If forgiveness isn't back in vogue, at least it has been in the public eye a lot recently.
Gee Walker, mother of teenager Anthony Walker, who was murdered last summer not two or three miles from me, wore her Christian faith on her sleeve in the aftermath of her son's racist killing. She said she felt no bitterness towards his murderers, but forgave them - and the media praised her for it.
Of course, not everyone can bring themselves to forgive - and I can't blame them. Forgiveness is an ideal, but not always a realistic one in a complex world. A vicar whose daughter was killed in last year's London bombings resigned this week because she could not forgive the terrorists.
Most interesting, in my opinion, has been the recent storyline in Coronation Street. I confess, in the last six months I have become utterly addicted to this show, which is still the one of the finest dramas on British television after forty-some years. In the latest plot turn, Emily Bishop - generally a tremendously dull character who hasn't had a good storyline to herself in eons - comes face-to-face with the now-genuinely repentant killer of her late husband, and sinks into a deep depression trying to reconcile her feelings of hatred with her devout Christian faith.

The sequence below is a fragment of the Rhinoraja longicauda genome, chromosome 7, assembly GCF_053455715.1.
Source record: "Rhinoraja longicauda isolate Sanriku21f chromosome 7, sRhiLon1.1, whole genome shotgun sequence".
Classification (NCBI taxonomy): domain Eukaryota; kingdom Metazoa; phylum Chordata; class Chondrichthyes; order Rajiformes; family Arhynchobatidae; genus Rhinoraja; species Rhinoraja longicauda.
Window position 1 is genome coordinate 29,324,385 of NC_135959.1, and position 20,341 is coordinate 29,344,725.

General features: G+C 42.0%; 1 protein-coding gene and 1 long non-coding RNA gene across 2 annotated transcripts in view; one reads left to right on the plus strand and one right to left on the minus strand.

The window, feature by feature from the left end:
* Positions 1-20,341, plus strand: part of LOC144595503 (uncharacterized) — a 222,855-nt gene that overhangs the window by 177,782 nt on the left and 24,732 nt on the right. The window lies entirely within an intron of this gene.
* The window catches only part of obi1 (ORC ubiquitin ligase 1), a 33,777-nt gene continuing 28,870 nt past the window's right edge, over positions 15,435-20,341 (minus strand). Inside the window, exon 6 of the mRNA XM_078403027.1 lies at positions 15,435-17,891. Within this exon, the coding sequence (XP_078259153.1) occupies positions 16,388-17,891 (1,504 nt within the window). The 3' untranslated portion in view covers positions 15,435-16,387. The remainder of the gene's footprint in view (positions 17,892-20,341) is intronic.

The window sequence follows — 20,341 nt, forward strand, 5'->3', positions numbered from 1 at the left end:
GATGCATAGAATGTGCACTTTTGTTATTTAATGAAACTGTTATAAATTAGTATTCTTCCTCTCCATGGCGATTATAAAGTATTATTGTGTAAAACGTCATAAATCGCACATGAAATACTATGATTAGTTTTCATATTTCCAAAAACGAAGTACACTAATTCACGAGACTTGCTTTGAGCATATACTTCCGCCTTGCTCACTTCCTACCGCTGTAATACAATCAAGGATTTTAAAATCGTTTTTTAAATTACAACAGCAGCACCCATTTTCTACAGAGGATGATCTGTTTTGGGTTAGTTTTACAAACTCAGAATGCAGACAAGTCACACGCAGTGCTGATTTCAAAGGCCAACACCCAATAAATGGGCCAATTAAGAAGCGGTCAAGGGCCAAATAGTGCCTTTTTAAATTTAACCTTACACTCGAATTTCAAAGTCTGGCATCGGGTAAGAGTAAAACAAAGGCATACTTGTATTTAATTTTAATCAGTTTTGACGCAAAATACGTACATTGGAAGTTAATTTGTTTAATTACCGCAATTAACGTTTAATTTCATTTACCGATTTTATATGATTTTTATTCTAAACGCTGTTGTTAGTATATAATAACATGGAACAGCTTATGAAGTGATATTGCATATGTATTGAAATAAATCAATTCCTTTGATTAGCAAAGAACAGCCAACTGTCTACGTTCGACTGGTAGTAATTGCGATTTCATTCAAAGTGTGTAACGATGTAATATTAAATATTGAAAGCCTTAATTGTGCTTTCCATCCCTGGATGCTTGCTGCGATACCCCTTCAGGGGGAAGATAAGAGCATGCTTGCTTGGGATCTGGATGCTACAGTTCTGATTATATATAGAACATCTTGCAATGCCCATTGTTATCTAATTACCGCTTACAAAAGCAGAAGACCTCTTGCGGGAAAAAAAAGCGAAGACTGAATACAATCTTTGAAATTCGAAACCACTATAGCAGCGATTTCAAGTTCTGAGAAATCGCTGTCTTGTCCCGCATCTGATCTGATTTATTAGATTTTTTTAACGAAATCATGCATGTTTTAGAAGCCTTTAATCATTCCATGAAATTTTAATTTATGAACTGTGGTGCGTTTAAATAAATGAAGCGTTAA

On last night's episode she forgave. I suppose some might find her turn-around hard to accept, even grossly unrealistic. All the same, I think Corrie was bold to tackle repentance and forgiveness head-on with this storyline, especially since the ambiguities of the situation defied easy answers.
Even the soap operas seem to be getting in with the forgiveness trend.
I've just realized the common thread linking these stories is that they are all about women. What's with that?